Thursday, May 12, 2011

A spirited child

In March my little boy wrote a birthday message for me.  I was quite teary reading it.  He has been a challenging child to manage since he was about 3 and so we've had a pretty intense, hard relationship.

For about two years I felt very overwhelmed by him.  He was very demanding - would fall apart about pretty much everything not going the way he wanted it to.  I basically withdrew from committing myself to any regular activities for two years because he would usually have a meltdown, cry and I'd have to leave.   Walking to school and back most days involved him crying at some point because he didn't want to go back and forth (fair enough, it's pretty tiring!).  And I've only just recently realised that I wouldn't do grocery shopping in the day - would wait until the evenings to dash out to the supermarket.  It was a lot of public humiliation for me with a lot of long tantrums and sadness at home.  I felt like a deep failure as a mother - and I'm sure that many around me would have wondered what exactly I was doing wrong.

What helped me get through that stage of life?  Lots of different things.  But I wanted to share a book with you that made a huge difference to how I thought about my son and how I spoke about him.

The book is called 'Raising your spirited child' by Mary Sheedy Kurcinka.  Recommended to me by a friend who has an intense child too, I remember being blown away by how this book was describing my child!  Which in itself was reassuring. 'I'm not alone, I'm not the only one with a child like this - other people have kids like mine'.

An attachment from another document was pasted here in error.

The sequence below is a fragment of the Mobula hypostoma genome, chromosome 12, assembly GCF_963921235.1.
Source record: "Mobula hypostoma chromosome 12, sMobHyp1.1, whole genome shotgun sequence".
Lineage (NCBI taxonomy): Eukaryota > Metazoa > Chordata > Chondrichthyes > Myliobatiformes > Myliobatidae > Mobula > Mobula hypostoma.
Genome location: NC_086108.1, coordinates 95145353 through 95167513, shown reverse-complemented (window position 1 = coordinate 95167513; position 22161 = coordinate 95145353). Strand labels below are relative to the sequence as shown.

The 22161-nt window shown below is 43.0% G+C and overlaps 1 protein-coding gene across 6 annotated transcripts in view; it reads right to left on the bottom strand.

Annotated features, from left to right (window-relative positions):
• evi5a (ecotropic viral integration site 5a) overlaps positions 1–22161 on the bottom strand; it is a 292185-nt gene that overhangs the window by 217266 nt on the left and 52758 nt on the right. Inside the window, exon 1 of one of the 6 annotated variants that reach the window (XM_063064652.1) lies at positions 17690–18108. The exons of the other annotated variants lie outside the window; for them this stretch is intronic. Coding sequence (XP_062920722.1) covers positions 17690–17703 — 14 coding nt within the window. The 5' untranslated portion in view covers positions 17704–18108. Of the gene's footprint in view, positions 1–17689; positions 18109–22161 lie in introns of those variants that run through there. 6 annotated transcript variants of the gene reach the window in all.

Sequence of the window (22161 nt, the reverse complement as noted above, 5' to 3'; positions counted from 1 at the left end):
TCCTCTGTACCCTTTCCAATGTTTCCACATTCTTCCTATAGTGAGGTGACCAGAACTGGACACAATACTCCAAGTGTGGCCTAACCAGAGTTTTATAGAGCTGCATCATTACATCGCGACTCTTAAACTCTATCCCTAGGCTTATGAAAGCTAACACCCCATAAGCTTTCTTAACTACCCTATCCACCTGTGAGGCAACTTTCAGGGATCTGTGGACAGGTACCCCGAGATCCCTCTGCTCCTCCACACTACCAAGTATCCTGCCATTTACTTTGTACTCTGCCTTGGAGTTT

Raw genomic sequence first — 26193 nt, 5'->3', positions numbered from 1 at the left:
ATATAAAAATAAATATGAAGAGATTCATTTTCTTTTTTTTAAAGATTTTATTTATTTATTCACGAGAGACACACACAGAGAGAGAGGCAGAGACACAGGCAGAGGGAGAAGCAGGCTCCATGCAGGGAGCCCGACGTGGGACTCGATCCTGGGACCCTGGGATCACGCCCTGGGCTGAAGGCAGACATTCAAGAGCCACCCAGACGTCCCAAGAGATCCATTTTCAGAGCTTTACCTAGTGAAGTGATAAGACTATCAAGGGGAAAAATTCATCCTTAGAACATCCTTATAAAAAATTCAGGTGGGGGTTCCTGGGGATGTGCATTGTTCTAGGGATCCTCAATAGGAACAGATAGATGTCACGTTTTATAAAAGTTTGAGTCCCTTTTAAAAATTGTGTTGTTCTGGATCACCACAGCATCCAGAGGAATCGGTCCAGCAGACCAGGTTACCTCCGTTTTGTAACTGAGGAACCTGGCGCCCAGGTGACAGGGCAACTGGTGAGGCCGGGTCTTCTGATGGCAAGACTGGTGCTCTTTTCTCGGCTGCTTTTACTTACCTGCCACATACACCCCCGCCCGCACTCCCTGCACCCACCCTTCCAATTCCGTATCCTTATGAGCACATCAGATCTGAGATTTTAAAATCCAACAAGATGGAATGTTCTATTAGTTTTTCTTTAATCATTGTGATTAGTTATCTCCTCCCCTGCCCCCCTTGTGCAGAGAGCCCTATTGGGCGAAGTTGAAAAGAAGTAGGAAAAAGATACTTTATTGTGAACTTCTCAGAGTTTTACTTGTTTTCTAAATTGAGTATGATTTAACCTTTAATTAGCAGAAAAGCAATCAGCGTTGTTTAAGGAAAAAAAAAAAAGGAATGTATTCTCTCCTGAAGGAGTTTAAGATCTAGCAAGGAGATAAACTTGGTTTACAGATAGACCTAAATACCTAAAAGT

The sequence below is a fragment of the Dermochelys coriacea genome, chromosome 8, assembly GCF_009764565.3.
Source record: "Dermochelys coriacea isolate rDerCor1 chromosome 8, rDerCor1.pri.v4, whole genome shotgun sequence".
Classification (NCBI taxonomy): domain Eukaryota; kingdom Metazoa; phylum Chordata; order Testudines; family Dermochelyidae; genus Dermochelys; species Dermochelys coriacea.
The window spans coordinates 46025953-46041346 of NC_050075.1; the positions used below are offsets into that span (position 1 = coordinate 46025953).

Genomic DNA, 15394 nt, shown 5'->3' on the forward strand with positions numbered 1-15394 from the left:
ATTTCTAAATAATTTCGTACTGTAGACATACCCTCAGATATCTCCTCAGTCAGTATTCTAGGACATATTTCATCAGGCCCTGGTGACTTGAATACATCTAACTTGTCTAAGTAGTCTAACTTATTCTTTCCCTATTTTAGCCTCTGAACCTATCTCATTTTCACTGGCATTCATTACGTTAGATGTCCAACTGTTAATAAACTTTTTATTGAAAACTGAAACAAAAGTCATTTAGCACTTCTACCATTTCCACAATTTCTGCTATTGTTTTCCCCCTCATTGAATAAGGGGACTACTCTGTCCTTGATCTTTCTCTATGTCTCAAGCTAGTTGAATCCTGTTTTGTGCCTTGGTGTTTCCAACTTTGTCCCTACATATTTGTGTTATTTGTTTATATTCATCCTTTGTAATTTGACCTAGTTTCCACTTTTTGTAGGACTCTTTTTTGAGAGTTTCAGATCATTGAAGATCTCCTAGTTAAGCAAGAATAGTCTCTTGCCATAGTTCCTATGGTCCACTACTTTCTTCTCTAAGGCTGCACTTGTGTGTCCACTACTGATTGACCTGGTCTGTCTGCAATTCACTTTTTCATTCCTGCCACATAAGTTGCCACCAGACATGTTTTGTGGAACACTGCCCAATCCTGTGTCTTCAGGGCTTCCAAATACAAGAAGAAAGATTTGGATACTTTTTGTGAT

What I remember in particular about this book is that it gave me a language to use to describe my son.  I wouldn't be negative about him when he was around, but when I spoke about how hard he was with other adults, I was very negative.  I would say that he was hopeless, he was too sensitive, he couldn't cope with anything.

But Kurcinka gives a list of words to use that exchange the negative language for positive.  It seems so basic but it affected how I thought about him.  I started to understand through reading this book, that he's just a really sensitive kid, who feels things strongly, gets tired out by socialising, doesn't cope with change and unpredictability.  It helped me actually understand his personality type.

And made me look for the positive instead of being weighed down by the negative.  He's very clever and creative - sure he has very complicated designs in his head that can't really be made with a cornflake box and some sticky tape - but there's lots of potential!  He loves Lego because he can express his creativity.  He's forced me to be more considerate of my children when I plan my life - I can't just do what I want and expect that the kids will just fall into line.  I've learnt a lot about all the holes in the footpath and electricity poles through all his questions!  

To be honest, he's still quite full on.  He's a fourth child who should probably be an only child.  But I've learnt a lot about him - what works for him and what doesn't.  Being patient and calm when he's having a meltdown is crucial.  Getting angry and frustrated with him makes him get more upset.  Since babies don't come with instruction manuals you kind of have to write your own - and for some kids that manual is harder to write than others.

3 comments:

Pip said...

I LOVE this book - it saved my relationship with my second child and helped me understand the first better. What I love is the idea to teach your child those descriptive words so that they can verbalise the emotions inside.

Only when I had my third child did I realise that not all kids were pushing into 'spirited' territory. My third one was so easy going and not particularly intense or particularly sensitive, or persistant.

Her other book is excellent too, but I've loaned it out and can't remember the name of it.

Pip said...
This comment has been removed by the author.
Cath said...

Thanks for this recommendation Jenny. I NEED this book!